Have you ever read a book with action sequences and you have trouble following what the author is trying to describe in the scene? I have. It sucks. Listening to the same sequence on audio probably doesn't make it any clearer, but it might help if there were some sound effects involved. However, it's still not a visual representation.
In a fiction podcast, I don't think it would necessarily sound great to have a narrator telling you EVERYTHING that is going on while you hear dialogue, sound effects and music in the same scene. Maybe with the right team, voices and coordination it could work...but I'm doing something unique.
In a lot of ways, the audience lives through Wyatt and Reggie. So, instead of overlaying a different voice to explain what is happening - the characters in the story can do it.
Not everything requires perfect visuals
A fiction podcast is a "theater of the mind" form of media. So, many listeners will automatically be trying to visualize what is happening. I spend hours in post-production adding as many sound elements as possible in order to make that easy. However, there will be times where your imagination jumps to its own conclusion, and that's okay.
If you hear a fight with punches and things breaking, you could imagine any number of things:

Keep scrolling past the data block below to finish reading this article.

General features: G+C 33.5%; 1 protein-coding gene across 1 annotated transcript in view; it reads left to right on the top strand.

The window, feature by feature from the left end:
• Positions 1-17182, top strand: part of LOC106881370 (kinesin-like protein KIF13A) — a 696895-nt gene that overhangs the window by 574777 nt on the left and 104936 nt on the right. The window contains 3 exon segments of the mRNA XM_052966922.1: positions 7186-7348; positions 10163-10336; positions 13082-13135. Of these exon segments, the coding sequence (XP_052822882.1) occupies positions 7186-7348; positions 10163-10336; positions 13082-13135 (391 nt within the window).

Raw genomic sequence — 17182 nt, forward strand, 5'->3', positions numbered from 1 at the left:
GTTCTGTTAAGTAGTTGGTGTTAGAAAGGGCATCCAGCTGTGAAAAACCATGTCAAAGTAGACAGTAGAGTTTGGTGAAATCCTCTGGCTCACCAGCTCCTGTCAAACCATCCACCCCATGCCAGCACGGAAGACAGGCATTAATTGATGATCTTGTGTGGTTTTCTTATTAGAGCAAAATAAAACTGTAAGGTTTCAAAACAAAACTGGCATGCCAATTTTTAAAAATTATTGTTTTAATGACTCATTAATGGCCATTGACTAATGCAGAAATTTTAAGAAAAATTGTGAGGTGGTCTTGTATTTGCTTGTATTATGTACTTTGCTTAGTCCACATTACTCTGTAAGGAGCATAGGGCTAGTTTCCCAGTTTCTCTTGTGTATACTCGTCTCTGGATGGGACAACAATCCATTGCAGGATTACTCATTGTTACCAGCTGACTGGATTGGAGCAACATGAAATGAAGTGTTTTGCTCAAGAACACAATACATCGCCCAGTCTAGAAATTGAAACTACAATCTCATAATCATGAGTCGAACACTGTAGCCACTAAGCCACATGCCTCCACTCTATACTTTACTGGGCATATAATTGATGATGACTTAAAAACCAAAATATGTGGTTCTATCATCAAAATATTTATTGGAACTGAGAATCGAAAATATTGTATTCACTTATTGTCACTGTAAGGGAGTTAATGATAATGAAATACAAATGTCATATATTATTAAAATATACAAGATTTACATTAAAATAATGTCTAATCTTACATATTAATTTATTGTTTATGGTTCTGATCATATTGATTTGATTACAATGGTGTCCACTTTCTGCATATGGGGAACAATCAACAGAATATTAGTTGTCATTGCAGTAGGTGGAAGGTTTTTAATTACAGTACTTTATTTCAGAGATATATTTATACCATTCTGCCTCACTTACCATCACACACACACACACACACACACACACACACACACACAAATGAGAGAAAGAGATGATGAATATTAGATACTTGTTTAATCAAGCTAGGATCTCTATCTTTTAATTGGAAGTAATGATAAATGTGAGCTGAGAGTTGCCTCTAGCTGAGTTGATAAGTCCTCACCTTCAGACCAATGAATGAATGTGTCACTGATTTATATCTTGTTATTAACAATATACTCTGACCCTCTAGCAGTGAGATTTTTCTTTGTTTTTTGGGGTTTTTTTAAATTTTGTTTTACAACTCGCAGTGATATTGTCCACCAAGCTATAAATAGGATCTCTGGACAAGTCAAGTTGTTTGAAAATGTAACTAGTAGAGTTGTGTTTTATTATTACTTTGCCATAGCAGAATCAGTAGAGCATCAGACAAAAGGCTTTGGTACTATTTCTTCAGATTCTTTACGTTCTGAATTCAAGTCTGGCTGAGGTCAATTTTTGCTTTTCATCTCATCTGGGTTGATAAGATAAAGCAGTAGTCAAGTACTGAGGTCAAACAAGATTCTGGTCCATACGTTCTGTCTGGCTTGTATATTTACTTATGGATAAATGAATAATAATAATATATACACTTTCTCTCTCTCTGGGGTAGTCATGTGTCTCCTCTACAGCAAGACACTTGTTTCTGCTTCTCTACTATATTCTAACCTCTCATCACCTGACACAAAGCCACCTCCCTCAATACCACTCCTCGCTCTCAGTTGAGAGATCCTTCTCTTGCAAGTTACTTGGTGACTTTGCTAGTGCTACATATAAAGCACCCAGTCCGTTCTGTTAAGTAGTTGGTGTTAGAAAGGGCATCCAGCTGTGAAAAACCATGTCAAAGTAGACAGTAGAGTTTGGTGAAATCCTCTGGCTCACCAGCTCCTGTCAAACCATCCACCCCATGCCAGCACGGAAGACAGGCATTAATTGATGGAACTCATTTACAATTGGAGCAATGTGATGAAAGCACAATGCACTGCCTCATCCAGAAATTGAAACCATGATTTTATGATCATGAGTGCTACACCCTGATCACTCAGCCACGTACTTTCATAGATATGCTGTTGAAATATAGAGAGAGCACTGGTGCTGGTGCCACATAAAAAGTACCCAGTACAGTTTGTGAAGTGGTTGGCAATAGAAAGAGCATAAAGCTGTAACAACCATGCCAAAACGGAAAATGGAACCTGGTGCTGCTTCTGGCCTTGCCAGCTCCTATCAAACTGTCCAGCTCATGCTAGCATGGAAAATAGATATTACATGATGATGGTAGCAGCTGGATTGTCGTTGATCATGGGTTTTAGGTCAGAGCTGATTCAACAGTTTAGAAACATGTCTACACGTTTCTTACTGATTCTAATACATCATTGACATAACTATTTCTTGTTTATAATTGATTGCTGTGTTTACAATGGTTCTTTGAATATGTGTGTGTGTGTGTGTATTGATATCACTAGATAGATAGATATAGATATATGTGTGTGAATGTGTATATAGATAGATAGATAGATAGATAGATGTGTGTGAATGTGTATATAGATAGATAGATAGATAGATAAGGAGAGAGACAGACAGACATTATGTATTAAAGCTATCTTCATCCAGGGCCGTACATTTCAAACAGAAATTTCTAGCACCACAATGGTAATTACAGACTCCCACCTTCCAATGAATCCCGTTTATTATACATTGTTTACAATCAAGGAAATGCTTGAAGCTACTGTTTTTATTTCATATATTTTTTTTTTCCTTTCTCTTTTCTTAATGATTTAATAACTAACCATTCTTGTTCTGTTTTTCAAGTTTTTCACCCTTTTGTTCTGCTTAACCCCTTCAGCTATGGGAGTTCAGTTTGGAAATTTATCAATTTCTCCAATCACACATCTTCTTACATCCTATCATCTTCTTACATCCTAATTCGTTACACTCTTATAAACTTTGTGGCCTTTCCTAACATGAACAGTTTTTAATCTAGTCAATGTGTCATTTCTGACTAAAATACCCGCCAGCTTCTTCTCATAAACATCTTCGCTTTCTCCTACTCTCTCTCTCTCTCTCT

Someone fell into a table, furniture, another person
Someone was punched in the face or chest or kicked in the face or leg
Someone had a bottle, plate, glass broken over their head
Any version you choose can be right, and it doesn't hurt the story.
Sounds are helpful
Please know I spend a lot of time infusing as much sound as possible into the show to make it easy to understand what happens. If the Crane is blocking bullets with her wings, you'll hear:
I've been producing audio content ever since I was hired to create radio fundraising content for the Dallas/Fort Worth NPR affiliate in 2007. I've produced mini-stories for radio and podcasts ever since then. This is the first time I've attempted to do this in an episodic audio series featuring episodes that average 25 minutes. However, all of that experience has helped me.
As I wrote every script, I was totally aware of my limitations when it came to producing action sequences for audio. If I didn't think I could present a scene in an effective way, I wouldn't write it out. I only did it if I felt comfortable in how I could present it to the audience.
I'm very anxious for you to hear it all starting August 24th.
In this second audio preview from the upcoming season, you're introduced to the show's first villain - DRENCH. The clip features the first showdown between The Crimson Crane (Stephanie Nadolny) and Drench (Gary Payne). The first season of The Crimson Files comes out on August 24th.
Insights and news about The Crimson Files Podcast.